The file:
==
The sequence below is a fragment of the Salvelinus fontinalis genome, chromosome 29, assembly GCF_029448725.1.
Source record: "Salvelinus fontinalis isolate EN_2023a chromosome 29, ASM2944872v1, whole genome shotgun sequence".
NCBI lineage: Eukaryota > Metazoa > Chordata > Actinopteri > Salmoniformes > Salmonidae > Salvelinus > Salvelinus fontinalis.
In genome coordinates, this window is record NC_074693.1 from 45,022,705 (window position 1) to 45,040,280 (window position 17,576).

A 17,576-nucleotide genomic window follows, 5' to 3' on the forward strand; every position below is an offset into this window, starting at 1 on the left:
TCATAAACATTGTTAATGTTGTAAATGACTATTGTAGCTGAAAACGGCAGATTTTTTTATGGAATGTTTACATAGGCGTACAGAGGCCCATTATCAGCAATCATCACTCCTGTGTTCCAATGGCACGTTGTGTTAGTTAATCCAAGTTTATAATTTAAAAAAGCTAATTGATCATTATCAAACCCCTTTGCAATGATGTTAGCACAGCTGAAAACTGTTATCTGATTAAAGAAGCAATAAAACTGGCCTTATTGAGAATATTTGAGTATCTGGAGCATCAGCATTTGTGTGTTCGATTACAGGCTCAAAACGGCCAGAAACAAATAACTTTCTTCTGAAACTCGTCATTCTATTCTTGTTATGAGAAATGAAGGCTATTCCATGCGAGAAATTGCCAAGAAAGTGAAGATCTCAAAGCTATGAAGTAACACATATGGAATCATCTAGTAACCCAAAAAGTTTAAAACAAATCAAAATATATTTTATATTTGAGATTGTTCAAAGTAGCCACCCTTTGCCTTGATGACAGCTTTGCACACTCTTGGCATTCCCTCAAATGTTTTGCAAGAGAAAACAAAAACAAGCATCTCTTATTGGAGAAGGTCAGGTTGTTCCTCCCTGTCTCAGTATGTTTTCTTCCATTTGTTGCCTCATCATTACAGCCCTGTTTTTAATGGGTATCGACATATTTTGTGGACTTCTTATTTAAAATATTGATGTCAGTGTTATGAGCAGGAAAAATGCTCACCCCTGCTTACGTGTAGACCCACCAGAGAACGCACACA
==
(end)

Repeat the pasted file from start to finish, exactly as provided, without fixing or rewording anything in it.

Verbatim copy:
The sequence below is a fragment of the Salvelinus fontinalis genome, chromosome 29, assembly GCF_029448725.1.
Source record: "Salvelinus fontinalis isolate EN_2023a chromosome 29, ASM2944872v1, whole genome shotgun sequence".
NCBI lineage: Eukaryota > Metazoa > Chordata > Actinopteri > Salmoniformes > Salmonidae > Salvelinus > Salvelinus fontinalis.
In genome coordinates, this window is record NC_074693.1 from 45,022,705 (window position 1) to 45,040,280 (window position 17,576).

A 17,576-nucleotide genomic window follows, 5' to 3' on the forward strand; every position below is an offset into this window, starting at 1 on the left:
TCATAAACATTGTTAATGTTGTAAATGACTATTGTAGCTGAAAACGGCAGATTTTTTTATGGAATGTTTACATAGGCGTACAGAGGCCCATTATCAGCAATCATCACTCCTGTGTTCCAATGGCACGTTGTGTTAGTTAATCCAAGTTTATAATTTAAAAAAGCTAATTGATCATTATCAAACCCCTTTGCAATGATGTTAGCACAGCTGAAAACTGTTATCTGATTAAAGAAGCAATAAAACTGGCCTTATTGAGAATATTTGAGTATCTGGAGCATCAGCATTTGTGTGTTCGATTACAGGCTCAAAACGGCCAGAAACAAATAACTTTCTTCTGAAACTCGTCATTCTATTCTTGTTATGAGAAATGAAGGCTATTCCATGCGAGAAATTGCCAAGAAAGTGAAGATCTCAAAGCTATGAAGTAACACATATGGAATCATCTAGTAACCCAAAAAGTTTAAAACAAATCAAAATATATTTTATATTTGAGATTGTTCAAAGTAGCCACCCTTTGCCTTGATGACAGCTTTGCACACTCTTGGCATTCCCTCAAATGTTTTGCAAGAGAAAACAAAAACAAGCATCTCTTATTGGAGAAGGTCAGGTTGTTCCTCCCTGTCTCAGTATGTTTTCTTCCATTTGTTGCCTCATCATTACAGCCCTGTTTTTAATGGGTATCGACATATTTTGTGGACTTCTTATTTAAAATATTGATGTCAGTGTTATGAGCAGGAAAAATGCTCACCCCTGCTTACGTGTAGACCCACCAGAGAACGCACACA